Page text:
19 April 2021
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What’s ahead for interest rates?

Shane Oliver
20 October 2020

RBA Governor Lowe announces a profound shift in the way it does monetary policy and flags that further easing is likely on the way. The clear message from RBA Governor Lowe’s speech in the last week is that it is essential for the recovery from the “uneven recession” for households and businesses to have the confidence to spend – and that while containing the virus is critical here along with the recent further support in the Budget, monetary policy still has a role to play too.

On this front, Governor Lowe announced a fundamental shift in the RBA's forward guidance to be far more dovish with a shift from focussing on “forecast inflation” to focussing on “actual inflation” in the way it runs monetary policy. As such it is now committing not to raise the cash rate until actual inflation is sustainably in the 2-3% range (as opposed to its forecast for inflation being in the range) and consistent with this wants to see more than just “progress towards full employment”. This is big move towards inflation average targeting – without the RBA actually naming it - similar to the Fed's recent shift and means lower for even longer interest rates.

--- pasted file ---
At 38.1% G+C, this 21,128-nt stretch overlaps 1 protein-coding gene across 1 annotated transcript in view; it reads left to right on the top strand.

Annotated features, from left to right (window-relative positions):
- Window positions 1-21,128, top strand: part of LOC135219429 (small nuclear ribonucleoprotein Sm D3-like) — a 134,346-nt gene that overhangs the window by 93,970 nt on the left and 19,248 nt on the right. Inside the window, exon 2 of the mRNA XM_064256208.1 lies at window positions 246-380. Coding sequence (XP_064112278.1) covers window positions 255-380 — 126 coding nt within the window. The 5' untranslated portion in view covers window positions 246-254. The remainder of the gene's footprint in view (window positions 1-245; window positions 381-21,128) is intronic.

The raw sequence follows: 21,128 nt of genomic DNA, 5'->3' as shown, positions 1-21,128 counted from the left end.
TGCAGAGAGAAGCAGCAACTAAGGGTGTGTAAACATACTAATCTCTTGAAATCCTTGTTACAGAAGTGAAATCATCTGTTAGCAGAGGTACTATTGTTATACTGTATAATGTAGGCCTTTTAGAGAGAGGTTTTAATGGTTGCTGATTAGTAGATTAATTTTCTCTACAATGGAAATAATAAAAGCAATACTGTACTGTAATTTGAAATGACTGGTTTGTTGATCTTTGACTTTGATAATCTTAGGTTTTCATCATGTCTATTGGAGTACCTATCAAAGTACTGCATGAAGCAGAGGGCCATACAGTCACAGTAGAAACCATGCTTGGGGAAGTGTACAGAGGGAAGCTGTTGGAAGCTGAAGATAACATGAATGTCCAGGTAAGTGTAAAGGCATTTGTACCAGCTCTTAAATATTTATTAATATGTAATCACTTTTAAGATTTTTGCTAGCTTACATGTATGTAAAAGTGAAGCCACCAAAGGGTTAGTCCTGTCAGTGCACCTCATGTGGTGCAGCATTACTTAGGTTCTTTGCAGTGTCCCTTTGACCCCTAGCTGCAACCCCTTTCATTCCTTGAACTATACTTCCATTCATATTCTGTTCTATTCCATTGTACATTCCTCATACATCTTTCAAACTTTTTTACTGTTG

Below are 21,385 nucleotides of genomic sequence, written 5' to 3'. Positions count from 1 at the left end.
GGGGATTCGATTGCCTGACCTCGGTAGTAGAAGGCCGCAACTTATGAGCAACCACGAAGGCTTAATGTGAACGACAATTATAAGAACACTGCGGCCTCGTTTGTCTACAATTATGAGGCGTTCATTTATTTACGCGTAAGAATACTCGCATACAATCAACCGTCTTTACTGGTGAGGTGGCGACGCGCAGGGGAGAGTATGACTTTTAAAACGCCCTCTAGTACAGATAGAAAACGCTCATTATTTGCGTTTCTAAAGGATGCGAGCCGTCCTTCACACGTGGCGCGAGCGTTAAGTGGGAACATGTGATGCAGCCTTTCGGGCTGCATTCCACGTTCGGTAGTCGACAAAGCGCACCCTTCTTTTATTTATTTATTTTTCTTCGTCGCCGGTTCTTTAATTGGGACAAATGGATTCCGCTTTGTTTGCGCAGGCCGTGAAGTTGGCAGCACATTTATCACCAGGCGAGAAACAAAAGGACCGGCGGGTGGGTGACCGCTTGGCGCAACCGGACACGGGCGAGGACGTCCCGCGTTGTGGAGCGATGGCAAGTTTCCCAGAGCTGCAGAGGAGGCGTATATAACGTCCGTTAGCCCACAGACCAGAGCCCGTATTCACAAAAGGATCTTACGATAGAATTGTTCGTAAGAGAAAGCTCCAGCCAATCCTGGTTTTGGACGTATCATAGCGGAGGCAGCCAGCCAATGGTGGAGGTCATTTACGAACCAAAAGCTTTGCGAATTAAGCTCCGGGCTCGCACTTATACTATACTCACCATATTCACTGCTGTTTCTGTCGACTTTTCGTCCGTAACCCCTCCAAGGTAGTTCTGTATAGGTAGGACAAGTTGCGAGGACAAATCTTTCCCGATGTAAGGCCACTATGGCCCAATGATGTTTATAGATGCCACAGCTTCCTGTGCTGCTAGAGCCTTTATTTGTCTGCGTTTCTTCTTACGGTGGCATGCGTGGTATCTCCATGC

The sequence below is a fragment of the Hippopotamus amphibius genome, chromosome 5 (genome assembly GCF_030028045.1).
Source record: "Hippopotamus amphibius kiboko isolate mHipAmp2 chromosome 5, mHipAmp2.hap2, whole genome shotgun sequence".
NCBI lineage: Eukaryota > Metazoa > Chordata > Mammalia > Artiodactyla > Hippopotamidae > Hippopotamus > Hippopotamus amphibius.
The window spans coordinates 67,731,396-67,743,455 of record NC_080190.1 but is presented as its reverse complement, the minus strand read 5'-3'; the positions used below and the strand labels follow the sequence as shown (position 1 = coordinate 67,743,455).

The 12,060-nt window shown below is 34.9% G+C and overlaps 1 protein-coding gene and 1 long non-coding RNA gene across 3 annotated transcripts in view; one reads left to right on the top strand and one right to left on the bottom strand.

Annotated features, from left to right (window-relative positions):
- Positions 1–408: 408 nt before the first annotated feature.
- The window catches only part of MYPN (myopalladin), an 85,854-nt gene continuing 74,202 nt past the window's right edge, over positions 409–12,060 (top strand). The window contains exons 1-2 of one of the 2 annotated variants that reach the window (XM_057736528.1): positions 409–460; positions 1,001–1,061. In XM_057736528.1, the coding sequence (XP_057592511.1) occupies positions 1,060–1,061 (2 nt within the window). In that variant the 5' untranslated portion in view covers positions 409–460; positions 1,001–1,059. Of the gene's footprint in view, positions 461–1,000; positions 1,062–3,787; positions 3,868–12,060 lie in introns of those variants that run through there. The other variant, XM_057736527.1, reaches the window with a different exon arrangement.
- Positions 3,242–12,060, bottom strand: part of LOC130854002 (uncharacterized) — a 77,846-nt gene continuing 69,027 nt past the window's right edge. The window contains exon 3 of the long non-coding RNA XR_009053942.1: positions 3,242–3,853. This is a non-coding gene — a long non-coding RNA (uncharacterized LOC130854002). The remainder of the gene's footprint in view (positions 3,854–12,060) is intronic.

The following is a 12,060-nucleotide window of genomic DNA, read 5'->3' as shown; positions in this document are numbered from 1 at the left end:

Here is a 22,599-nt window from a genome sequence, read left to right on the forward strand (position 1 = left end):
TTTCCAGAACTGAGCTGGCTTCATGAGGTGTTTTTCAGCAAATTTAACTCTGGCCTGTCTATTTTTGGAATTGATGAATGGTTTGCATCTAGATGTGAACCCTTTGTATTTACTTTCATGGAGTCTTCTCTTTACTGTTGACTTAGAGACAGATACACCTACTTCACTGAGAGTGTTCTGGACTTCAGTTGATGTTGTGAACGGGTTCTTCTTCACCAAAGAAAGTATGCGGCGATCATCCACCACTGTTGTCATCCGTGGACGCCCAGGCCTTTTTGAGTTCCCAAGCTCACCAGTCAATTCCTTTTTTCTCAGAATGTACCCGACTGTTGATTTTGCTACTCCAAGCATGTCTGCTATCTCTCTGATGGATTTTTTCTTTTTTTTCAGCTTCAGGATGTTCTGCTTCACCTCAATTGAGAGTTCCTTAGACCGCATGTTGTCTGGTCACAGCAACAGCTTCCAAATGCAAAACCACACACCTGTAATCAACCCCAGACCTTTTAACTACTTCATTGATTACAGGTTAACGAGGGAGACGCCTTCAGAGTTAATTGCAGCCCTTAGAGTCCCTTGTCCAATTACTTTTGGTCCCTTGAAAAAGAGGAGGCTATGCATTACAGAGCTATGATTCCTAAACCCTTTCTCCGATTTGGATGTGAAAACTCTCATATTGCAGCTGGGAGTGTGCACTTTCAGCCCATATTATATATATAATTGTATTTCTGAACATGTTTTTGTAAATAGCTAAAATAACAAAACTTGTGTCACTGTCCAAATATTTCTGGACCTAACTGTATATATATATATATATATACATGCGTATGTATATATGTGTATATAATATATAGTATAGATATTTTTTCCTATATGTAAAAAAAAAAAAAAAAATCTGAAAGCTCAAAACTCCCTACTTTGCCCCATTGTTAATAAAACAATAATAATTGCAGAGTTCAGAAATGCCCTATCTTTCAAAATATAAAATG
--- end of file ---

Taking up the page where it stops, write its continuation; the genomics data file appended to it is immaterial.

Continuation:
More broadly, Lowe indicated that the RBA is still considering further monetary easing noting that: as the economy opens up further monetary easing would get more traction; the financial stability risks of further easing need to weighed against helping people get jobs; and that other central banks’ balance sheets have risen more than the RBAs which pushes up the Australian dollar. 

As a result, we continue to see further RBA easing at the November board meeting with a cut to 0.1% in the cash rate, 3-year bond yield target and Term Funding Facility rate and expanded bond buying both likely. Interestingly Lowe's speech may suggest more of a leaning towards the latter. Cutting rates to 0.1% and expanded RBA bond buying will further lower both short and long term borrowing costs in the economy, including for variable and fixed rate mortgages.

What to watch

In Australia, the Minutes from the last RBA meeting today and a speech by RBA Deputy Governor Debelle on Thursday will be watched for any clues regarding future monetary easing although the Minutes are now a bit dated given Governor Lowe’s recent speech..

Outlook for house prices    Australian home prices at present are being protected by income support measures and bank payment holidays but higher unemployment, a stop to immigration and weak rental markets will push prices down by another 5% into next year. Melbourne is particularly at risk on this front as its Stage 4 lockdown has pushed more businesses and households to the brink. Smaller cities and regional areas are in much better shape.

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